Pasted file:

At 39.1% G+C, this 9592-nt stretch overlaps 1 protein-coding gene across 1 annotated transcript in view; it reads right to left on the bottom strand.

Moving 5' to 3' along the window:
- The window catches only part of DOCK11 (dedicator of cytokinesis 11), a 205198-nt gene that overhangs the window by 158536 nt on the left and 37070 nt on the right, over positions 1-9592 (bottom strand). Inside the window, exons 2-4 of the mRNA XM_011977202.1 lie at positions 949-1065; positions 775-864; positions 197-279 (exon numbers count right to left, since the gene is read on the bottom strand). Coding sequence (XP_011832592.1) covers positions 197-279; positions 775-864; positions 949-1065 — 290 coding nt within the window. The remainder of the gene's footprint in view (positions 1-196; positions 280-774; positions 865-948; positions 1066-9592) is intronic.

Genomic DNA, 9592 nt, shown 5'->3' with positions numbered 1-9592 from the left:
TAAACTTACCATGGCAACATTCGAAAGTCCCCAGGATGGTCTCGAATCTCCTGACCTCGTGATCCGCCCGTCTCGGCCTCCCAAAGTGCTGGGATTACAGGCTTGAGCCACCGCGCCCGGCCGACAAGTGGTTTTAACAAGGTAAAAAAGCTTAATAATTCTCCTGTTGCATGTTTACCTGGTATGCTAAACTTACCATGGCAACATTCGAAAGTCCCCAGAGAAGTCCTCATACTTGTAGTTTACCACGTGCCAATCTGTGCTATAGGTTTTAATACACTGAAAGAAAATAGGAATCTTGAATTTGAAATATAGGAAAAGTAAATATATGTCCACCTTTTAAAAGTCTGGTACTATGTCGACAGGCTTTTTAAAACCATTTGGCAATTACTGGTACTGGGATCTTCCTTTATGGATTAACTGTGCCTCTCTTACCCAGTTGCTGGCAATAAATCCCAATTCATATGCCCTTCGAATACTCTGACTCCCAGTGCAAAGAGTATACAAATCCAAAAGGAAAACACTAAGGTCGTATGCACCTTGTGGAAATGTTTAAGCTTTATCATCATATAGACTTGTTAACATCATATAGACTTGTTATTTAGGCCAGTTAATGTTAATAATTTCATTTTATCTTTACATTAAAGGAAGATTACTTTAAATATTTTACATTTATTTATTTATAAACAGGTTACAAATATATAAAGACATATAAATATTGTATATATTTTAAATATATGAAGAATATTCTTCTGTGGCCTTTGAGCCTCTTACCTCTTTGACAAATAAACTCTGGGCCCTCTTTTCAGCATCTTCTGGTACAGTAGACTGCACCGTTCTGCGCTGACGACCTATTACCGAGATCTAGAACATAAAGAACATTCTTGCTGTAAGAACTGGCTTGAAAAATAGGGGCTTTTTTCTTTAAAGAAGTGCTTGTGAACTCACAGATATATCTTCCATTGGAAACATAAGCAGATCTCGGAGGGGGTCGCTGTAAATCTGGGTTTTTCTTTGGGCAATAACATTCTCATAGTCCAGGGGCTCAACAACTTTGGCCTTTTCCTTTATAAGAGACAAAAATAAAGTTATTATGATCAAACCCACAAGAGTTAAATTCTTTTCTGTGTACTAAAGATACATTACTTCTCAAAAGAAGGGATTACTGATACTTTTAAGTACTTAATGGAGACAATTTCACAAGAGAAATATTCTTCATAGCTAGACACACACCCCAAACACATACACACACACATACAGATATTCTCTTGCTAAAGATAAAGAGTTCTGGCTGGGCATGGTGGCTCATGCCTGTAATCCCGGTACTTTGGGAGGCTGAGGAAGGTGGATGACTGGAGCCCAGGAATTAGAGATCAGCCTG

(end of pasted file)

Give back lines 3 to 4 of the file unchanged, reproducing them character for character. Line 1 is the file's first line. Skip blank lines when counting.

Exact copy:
- The window catches only part of DOCK11 (dedicator of cytokinesis 11), a 205198-nt gene that overhangs the window by 158536 nt on the left and 37070 nt on the right, over positions 1-9592 (bottom strand). Inside the window, exons 2-4 of the mRNA XM_011977202.1 lie at positions 949-1065; positions 775-864; positions 197-279 (exon numbers count right to left, since the gene is read on the bottom strand). Coding sequence (XP_011832592.1) covers positions 197-279; positions 775-864; positions 949-1065 — 290 coding nt within the window. The remainder of the gene's footprint in view (positions 1-196; positions 280-774; positions 865-948; positions 1066-9592) is intronic.

Genomic DNA, 9592 nt, shown 5'->3' with positions numbered 1-9592 from the left: